We had been thinking about it, talking about the possibility for at least a week or so. So we were prepared with our technology crew to distribute those [Chromebooks]. Literally in a matter of 24 hours…we had Friday to prep, which was adequate time. We were able to get everything out by Monday. And then that Tuesday, we used that day for professional development to get the teachers together and their grade levels in their departments and by schools so they could do a little planning and develop several weeks worth of lessons for the students. I encouraged them to plan for the rest of the year. They all gave me a crinkly nose and one eye and said, ‘No, we’ll be back in a couple of weeks.’

I said, ‘Well, just on the off shot that we’re not, please utilize this time to plan all the way out.’ So they did and we made it through with regards to the technology and figuring it out. We’ve been a Google school since 2014, so a lot of our professional development was centered around Google Classroom and the Google platform in general. And we do have a younger staff, we had quite a few retirements since 2013, so I think technology wise, we were prepared for the challenge. But, as we went on through March, April and May [we] just kind of figured out that, yeah, we did OK, but we didn’t do great and we needed to do better. We kind of limped to the finish line and got everyone through and got a nice graduation for everybody and as many senior events as we could.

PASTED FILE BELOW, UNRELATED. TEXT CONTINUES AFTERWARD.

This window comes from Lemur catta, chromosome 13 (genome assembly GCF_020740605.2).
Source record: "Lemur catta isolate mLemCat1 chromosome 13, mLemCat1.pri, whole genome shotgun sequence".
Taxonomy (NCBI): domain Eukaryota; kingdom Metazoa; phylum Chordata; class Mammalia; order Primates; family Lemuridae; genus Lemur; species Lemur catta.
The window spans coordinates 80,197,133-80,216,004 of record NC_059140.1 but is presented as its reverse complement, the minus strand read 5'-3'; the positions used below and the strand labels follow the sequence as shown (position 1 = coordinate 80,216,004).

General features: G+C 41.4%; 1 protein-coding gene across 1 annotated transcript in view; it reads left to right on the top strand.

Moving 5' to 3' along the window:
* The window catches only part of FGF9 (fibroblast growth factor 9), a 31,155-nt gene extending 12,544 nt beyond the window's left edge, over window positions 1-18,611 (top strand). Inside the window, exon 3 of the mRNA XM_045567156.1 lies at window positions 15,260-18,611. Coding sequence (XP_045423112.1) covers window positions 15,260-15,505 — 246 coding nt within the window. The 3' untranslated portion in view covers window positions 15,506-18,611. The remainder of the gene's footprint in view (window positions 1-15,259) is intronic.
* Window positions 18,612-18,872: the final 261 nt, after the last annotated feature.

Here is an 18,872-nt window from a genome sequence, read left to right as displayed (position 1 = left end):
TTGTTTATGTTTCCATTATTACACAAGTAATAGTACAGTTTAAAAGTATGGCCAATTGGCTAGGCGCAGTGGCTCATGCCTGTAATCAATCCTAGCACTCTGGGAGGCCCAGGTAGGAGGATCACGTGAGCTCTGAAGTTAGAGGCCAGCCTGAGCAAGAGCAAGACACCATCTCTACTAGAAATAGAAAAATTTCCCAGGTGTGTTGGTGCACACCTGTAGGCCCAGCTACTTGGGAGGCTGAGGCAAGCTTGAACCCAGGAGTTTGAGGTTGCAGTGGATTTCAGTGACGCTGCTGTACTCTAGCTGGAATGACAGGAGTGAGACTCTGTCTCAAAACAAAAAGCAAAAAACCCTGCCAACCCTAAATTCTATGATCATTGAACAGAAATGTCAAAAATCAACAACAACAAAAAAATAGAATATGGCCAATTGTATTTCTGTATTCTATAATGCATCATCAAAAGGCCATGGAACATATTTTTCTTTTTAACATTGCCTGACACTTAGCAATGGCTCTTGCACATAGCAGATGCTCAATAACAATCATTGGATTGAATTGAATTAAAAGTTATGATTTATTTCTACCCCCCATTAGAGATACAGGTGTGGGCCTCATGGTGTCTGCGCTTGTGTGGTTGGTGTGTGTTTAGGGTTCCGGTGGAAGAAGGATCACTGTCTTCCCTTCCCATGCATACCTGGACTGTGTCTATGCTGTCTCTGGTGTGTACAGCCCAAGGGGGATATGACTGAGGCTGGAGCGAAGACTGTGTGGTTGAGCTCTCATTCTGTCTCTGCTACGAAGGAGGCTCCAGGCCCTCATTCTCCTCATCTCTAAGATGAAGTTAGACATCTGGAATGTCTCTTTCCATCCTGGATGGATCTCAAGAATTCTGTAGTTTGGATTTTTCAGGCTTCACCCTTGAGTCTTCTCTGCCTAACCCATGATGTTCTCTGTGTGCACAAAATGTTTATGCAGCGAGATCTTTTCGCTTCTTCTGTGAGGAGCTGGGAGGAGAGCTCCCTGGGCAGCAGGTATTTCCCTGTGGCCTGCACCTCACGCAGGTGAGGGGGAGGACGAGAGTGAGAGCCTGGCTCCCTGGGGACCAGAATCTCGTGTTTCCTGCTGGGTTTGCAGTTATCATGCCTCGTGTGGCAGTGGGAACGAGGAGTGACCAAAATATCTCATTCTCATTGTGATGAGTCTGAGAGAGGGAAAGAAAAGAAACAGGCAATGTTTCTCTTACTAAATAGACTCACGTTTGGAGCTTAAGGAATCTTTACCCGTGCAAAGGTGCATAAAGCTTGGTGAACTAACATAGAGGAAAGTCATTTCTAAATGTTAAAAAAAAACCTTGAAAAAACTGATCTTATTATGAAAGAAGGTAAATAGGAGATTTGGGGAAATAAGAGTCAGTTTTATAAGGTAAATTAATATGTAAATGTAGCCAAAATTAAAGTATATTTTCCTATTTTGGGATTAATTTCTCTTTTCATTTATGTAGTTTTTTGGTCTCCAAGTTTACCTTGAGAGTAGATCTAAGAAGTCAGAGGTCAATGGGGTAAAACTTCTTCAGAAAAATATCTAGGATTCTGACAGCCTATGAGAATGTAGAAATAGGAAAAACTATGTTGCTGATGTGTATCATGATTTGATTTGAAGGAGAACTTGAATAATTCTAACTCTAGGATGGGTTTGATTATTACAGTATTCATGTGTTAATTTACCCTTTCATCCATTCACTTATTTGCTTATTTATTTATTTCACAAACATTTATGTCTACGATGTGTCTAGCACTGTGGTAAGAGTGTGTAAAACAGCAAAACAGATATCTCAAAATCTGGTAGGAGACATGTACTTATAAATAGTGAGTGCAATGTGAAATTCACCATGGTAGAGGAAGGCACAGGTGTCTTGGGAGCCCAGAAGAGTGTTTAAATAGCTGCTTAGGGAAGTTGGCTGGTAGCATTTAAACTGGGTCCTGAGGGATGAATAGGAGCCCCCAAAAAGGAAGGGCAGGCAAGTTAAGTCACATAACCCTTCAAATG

We went to the Midway drive-in to do graduation, we did a nice senior car parade and thought we had done a pretty nice job hoping that by June, July and August we would come back to normal. I think probably right after July 4, when the number started to increase and spike even more [I] kind of realized this wasn’t going to go away anytime soon. So I met with the teachers and our classified staff and said, ‘Hey, you know, here’s what we’re potentially looking at here. Here’s my suggestion. My suggestion is my ideas. We’ve got to develop a plan here and I need you guys to give me input and work with me through this through the next seven or eight weeks here.’ So by the last week of July I had made the decision that we needed more time for professional development to make our Google platform more rigorous and robust.

I kind of felt like we didn’t introduce a lot of new materials and really didn’t press and push the kids very much in the spring…we really needed to up our game and increase the rigor for the fall. So [we did] community surveys, teacher surveys and those results came back as I thought they would, which was, ‘Thanks for what you did, but you can do better and we need to do better together.’ Nothing overwhelmingly negative, but just a reality of we gotta make it more rigorous.

We’ve had some outside organizations come in and get professional development on the Google platform, Google Classroom in particular, the teachers have been working together for the last two weeks combining lessons, videotaping lessons, working on assessments. I’m kind of excited to see how we do with regards to that. One of the things that I had surveyed the community [on] was how many families and students feel comfortable coming back to the brick and mortar versus remote. I wanted to offer both options. So in the middle of July, [when] consumer confidence was starting to wane a little bit after Memorial Day and July 4, when the numbers started to spike in Ohio, we had about 60% out of the 2,100 [students] that said they wanted to come back brick and mortar and 40% weren’t comfortable, they wanted to do it remotely.